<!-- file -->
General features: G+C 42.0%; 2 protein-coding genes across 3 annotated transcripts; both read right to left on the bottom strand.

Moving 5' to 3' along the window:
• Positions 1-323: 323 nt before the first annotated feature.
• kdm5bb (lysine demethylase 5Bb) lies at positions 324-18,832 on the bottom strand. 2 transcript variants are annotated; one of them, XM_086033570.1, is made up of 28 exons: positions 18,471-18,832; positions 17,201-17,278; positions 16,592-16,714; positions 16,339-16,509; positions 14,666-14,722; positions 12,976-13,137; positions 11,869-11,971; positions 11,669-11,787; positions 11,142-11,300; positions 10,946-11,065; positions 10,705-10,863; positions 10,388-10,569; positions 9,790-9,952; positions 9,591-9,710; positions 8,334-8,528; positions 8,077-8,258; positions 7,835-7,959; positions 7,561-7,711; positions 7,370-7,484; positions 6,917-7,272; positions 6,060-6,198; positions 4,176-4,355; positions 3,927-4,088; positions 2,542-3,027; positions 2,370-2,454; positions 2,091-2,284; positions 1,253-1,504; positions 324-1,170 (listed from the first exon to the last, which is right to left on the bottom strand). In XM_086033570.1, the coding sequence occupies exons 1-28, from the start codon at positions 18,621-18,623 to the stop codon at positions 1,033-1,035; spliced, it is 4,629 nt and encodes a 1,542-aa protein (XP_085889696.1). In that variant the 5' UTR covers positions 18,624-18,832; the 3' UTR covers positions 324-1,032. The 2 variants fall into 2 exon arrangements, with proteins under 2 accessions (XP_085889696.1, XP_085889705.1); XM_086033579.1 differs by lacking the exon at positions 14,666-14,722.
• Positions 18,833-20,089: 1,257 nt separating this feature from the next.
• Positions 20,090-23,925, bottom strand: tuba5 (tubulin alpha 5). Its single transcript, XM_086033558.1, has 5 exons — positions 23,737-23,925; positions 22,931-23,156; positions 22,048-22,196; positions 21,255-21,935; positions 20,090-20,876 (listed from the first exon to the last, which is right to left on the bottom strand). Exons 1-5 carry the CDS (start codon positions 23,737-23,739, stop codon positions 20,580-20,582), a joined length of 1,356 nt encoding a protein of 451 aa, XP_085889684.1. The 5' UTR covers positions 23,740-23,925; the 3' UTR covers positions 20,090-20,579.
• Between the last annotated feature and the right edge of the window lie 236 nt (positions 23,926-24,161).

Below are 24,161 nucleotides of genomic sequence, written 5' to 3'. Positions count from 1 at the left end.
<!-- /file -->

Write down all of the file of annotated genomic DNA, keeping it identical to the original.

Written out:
General features: G+C 42.0%; 2 protein-coding genes across 3 annotated transcripts; both read right to left on the bottom strand.

Moving 5' to 3' along the window:
• Positions 1-323: 323 nt before the first annotated feature.
• kdm5bb (lysine demethylase 5Bb) lies at positions 324-18,832 on the bottom strand. 2 transcript variants are annotated; one of them, XM_086033570.1, is made up of 28 exons: positions 18,471-18,832; positions 17,201-17,278; positions 16,592-16,714; positions 16,339-16,509; positions 14,666-14,722; positions 12,976-13,137; positions 11,869-11,971; positions 11,669-11,787; positions 11,142-11,300; positions 10,946-11,065; positions 10,705-10,863; positions 10,388-10,569; positions 9,790-9,952; positions 9,591-9,710; positions 8,334-8,528; positions 8,077-8,258; positions 7,835-7,959; positions 7,561-7,711; positions 7,370-7,484; positions 6,917-7,272; positions 6,060-6,198; positions 4,176-4,355; positions 3,927-4,088; positions 2,542-3,027; positions 2,370-2,454; positions 2,091-2,284; positions 1,253-1,504; positions 324-1,170 (listed from the first exon to the last, which is right to left on the bottom strand). In XM_086033570.1, the coding sequence occupies exons 1-28, from the start codon at positions 18,621-18,623 to the stop codon at positions 1,033-1,035; spliced, it is 4,629 nt and encodes a 1,542-aa protein (XP_085889696.1). In that variant the 5' UTR covers positions 18,624-18,832; the 3' UTR covers positions 324-1,032. The 2 variants fall into 2 exon arrangements, with proteins under 2 accessions (XP_085889696.1, XP_085889705.1); XM_086033579.1 differs by lacking the exon at positions 14,666-14,722.
• Positions 18,833-20,089: 1,257 nt separating this feature from the next.
• Positions 20,090-23,925, bottom strand: tuba5 (tubulin alpha 5). Its single transcript, XM_086033558.1, has 5 exons — positions 23,737-23,925; positions 22,931-23,156; positions 22,048-22,196; positions 21,255-21,935; positions 20,090-20,876 (listed from the first exon to the last, which is right to left on the bottom strand). Exons 1-5 carry the CDS (start codon positions 23,737-23,739, stop codon positions 20,580-20,582), a joined length of 1,356 nt encoding a protein of 451 aa, XP_085889684.1. The 5' UTR covers positions 23,740-23,925; the 3' UTR covers positions 20,090-20,579.
• Between the last annotated feature and the right edge of the window lie 236 nt (positions 23,926-24,161).

Below are 24,161 nucleotides of genomic sequence, written 5' to 3'. Positions count from 1 at the left end.